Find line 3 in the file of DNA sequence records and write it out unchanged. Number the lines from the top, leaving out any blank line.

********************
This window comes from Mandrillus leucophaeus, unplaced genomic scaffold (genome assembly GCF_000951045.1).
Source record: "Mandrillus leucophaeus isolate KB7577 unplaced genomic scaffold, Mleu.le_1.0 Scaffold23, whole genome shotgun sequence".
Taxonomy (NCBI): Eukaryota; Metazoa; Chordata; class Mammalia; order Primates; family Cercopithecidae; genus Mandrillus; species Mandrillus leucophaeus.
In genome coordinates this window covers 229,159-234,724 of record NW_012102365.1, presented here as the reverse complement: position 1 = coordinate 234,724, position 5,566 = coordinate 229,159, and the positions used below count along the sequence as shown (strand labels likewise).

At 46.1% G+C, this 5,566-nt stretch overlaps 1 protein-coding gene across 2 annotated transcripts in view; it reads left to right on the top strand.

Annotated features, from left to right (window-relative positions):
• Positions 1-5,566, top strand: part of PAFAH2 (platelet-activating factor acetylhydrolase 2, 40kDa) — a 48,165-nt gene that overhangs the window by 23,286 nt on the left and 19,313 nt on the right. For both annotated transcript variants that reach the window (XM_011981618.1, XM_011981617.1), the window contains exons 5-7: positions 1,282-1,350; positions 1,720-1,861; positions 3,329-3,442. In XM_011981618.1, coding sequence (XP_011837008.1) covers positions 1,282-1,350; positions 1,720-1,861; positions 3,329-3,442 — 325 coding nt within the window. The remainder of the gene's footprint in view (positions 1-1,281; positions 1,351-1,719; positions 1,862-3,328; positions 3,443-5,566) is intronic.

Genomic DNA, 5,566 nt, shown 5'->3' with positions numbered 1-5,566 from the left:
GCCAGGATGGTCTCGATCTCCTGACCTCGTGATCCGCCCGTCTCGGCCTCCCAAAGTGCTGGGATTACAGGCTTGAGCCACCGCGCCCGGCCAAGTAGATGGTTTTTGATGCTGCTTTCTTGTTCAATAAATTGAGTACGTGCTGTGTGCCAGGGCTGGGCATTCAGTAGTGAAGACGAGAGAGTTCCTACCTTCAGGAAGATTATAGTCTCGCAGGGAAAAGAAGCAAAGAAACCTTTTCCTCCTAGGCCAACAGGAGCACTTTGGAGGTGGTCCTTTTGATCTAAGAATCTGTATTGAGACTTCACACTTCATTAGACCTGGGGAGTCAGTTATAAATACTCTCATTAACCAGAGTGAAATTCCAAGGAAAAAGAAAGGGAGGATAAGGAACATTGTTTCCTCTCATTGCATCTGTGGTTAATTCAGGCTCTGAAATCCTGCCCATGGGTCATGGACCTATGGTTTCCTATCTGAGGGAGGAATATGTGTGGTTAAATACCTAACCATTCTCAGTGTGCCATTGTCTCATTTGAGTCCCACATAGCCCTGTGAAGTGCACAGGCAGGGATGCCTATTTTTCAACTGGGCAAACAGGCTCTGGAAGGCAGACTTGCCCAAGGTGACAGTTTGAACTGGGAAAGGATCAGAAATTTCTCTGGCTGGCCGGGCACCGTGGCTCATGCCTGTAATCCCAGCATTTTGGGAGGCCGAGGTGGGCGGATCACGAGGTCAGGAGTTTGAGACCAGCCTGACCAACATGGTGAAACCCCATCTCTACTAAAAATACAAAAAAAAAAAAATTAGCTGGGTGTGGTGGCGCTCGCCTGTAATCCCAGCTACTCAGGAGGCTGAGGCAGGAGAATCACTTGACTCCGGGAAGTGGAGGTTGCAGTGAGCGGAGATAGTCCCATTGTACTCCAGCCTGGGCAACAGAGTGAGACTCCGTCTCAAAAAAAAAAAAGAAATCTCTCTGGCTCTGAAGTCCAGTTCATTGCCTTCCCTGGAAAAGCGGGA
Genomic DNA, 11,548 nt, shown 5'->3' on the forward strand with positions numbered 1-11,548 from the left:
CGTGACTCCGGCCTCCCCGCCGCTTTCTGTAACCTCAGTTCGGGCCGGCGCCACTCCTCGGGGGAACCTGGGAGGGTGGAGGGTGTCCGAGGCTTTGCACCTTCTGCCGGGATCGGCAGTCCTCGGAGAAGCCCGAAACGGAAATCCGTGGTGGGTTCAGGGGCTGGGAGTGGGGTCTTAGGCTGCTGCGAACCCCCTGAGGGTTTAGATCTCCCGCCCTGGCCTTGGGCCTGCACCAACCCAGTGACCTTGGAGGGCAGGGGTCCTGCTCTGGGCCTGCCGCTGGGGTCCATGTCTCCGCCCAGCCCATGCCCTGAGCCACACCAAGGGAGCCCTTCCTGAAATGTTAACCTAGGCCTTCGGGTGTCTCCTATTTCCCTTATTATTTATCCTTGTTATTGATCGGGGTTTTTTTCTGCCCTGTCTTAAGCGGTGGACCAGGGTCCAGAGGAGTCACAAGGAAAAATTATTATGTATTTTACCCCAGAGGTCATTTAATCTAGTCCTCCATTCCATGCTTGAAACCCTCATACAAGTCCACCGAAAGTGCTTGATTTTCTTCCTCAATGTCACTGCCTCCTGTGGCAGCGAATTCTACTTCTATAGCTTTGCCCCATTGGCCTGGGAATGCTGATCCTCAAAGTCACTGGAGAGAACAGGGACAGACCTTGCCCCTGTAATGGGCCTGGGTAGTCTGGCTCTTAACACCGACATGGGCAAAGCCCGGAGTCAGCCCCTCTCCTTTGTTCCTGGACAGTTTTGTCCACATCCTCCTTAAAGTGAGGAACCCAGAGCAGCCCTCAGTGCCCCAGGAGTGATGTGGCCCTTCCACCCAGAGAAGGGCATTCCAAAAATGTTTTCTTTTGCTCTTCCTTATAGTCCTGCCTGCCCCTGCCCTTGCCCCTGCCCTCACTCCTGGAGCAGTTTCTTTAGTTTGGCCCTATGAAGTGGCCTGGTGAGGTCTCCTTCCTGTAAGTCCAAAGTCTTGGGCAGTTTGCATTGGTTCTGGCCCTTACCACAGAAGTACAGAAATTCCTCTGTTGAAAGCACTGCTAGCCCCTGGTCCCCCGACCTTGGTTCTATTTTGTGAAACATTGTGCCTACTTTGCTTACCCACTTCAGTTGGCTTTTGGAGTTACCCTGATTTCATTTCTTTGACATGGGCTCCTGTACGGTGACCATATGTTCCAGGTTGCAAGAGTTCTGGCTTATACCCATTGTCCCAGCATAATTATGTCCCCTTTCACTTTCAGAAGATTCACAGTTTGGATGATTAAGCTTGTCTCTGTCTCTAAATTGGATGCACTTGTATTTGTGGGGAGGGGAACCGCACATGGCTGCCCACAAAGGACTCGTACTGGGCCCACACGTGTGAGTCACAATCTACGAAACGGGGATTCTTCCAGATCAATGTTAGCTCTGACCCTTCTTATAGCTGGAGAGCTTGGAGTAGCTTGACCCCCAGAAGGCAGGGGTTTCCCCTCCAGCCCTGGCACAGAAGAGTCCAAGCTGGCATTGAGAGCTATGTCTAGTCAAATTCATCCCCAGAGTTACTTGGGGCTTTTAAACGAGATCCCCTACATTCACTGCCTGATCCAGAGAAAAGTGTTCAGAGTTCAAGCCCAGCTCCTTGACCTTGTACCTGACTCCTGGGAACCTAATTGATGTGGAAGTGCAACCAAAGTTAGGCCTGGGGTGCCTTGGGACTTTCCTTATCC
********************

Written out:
Taxonomy (NCBI): Eukaryota; Metazoa; Chordata; class Mammalia; order Primates; family Cercopithecidae; genus Mandrillus; species Mandrillus leucophaeus.